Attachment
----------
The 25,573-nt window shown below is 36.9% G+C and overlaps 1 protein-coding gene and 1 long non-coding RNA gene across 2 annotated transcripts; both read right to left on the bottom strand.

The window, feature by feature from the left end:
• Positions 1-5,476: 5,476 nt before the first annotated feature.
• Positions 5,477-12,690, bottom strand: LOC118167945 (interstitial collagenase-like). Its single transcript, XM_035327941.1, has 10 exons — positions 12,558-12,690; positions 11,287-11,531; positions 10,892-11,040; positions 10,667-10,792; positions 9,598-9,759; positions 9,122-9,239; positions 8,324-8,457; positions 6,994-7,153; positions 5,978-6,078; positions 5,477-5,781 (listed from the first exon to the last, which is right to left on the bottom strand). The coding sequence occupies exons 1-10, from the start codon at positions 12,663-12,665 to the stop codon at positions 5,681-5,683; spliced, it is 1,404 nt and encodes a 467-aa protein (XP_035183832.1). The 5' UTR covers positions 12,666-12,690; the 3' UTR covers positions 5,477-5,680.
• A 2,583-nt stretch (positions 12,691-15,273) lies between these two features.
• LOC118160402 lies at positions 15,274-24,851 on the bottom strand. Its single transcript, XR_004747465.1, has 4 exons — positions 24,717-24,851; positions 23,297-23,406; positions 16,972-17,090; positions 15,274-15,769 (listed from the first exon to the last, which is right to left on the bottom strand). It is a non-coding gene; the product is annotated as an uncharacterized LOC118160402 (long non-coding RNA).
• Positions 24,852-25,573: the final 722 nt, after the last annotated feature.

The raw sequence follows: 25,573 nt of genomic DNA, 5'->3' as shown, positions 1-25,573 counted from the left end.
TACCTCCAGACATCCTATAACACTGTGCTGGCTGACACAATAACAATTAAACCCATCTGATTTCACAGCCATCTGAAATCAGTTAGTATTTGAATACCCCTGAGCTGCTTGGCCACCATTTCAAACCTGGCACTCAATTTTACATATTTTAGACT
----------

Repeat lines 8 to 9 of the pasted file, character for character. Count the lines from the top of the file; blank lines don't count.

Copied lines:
The raw sequence follows: 25,573 nt of genomic DNA, 5'->3' as shown, positions 1-25,573 counted from the left end.
TACCTCCAGACATCCTATAACACTGTGCTGGCTGACACAATAACAATTAAACCCATCTGATTTCACAGCCATCTGAAATCAGTTAGTATTTGAATACCCCTGAGCTGCTTGGCCACCATTTCAAACCTGGCACTCAATTTTACATATTTTAGACT